Finland Table of Contents
Mauno Koivisto, elected president of Finland in 1982 and reelected for a second six-year term in 1988
Courtesy Embassy of Finland, Washington
A major change occurred in Finnish domestic politics in January 1982, when the social democratic politician, Mauno Koivisto, was elected president. He was the first member of the SDP to be elevated to the country's highest post, and his election meant the full integration of social democrats into Finnish public life and an end to the postwar dominance of Kesk.
Koivisto had been a leading public figure since the late 1960s, when he had served as prime minister for two years. During the 1970s, as governor of the Bank of Finland and, for a short time, as minister of finance, he had won the public's respect for the accuracy of his economic forecasts. His personality and considerable media astuteness also won him a very considerable personal popularity across party lines. Born in 1923 in Turku, the son of a carpenter, he fought bravely during World War II. After the war he returned to his native city, and through years of part-time study, earned a doctorate in sociology in 1956. He was active within the moderate wing of the SDP, yet did not seek an elective office. He began his banking career by directing a large employees' savings bank in Helsinki.
Summoned again in 1979 to serve as prime minister, Koivisto retained the public's esteem and became a strong potential candidate for the presidential election scheduled for 1984. Seen by Kesk politicians as a threat to their party's hold on the presidency after Kekkonen's inevitable retirement, Koivisto was pressured to resign in the spring of 1981. He refused, telling Kekkonen that he would continue as prime minister until a lack of parliamentary support for his government was shown. Koivisto's survival despite Kekkonen's challenge was seen by some observers as the end of an era in which the president had dominated Finnish public life.
In the fall of 1981, failing health forced Kekkohen to resign the presidency, and Koivisto assumed the duties of the office until the presidential election set for January 1982, two years ahead of schedule. He won handily, taking 43 percent of the votes--from the high turnout of 87 percent--and 145 of the electors. With the support of some electors pledged to the SKDL candidate, he won, with 167 ballots, in the first vote of the electoral college. His popularity remained high during his first term, and he easily won reelection in 1988.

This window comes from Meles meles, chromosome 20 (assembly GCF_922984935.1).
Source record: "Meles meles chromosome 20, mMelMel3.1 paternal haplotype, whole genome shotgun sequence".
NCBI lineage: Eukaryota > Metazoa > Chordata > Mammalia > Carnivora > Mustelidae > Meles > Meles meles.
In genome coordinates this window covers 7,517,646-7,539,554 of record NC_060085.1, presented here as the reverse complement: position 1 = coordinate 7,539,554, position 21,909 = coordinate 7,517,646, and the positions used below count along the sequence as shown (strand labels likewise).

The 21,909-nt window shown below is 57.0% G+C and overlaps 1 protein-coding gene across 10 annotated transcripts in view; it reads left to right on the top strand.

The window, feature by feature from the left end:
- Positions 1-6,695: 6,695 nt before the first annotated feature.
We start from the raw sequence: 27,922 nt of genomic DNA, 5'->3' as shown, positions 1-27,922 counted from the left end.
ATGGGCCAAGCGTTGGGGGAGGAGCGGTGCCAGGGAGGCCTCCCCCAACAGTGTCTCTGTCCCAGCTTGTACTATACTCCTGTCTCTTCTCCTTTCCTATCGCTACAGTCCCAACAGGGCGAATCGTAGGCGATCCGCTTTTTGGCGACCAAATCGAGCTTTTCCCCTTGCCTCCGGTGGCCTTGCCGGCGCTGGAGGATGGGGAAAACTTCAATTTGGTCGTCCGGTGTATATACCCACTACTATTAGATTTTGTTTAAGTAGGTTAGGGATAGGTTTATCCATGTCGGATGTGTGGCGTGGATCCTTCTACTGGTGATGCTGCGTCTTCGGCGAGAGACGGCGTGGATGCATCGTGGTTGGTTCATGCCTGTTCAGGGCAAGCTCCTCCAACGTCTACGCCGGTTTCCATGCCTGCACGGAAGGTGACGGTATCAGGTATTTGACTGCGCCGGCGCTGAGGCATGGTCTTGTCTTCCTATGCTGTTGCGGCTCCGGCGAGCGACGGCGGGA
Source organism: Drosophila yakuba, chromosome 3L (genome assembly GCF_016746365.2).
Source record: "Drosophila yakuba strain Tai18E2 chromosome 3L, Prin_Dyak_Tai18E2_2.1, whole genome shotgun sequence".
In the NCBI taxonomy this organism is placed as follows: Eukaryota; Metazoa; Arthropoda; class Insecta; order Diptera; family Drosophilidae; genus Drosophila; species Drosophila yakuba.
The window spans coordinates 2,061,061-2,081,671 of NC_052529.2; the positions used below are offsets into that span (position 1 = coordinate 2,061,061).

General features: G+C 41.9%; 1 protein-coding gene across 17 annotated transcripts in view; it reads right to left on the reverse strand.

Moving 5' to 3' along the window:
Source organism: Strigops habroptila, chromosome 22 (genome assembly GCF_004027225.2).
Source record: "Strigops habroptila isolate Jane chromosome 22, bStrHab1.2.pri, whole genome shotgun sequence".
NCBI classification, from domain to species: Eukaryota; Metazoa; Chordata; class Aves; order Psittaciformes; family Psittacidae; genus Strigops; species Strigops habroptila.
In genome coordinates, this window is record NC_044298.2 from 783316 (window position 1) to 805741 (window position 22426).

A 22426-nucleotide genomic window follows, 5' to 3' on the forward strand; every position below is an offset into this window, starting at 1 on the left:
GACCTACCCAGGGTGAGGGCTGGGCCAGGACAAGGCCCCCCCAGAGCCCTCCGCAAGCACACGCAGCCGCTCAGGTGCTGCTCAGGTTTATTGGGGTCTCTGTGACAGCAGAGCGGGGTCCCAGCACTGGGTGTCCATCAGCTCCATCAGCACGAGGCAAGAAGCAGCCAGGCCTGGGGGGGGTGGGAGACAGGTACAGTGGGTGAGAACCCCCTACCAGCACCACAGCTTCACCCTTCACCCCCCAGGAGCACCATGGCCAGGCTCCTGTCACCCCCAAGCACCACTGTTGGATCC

In his years in office, Koivisto has adhered to the Paasikivi-Kekkonen Line, renewing in 1983 the FCMA treaty, for example. In addition, he has supported the traditional policy of neutrality, has spoken often of the danger of the arms race, and has encouraged international trade. One innovation he introduced was allowing greater policy roles to the Ministry of Foreign Affairs, the Eduskunta's Foreign Affairs Committee, and other institutions concerned with foreign policy.
On the domestic front, he has been more restrained than his predecessor. He has preferred to let day-to-day politics run its course, and he has tended to see the presidency as an office from which he could direct the nation's attention to long-term goals. At times, however, delphic presidential statements have confused the public about his intentions. On occasion, too, he has been harsh, berating the press for its irresponsible coverage of foreign policy issues, or striking down politicians he thought too meddlesome in international affairs. Overall, Koivisto's presidency has marked a coming of age for the Finnish polity, an emergence from the harsh tutelage of the Kekkonen years, and the increasing resemblance of Finnish political life to that of other successful Western democracies.
Data as of December 1988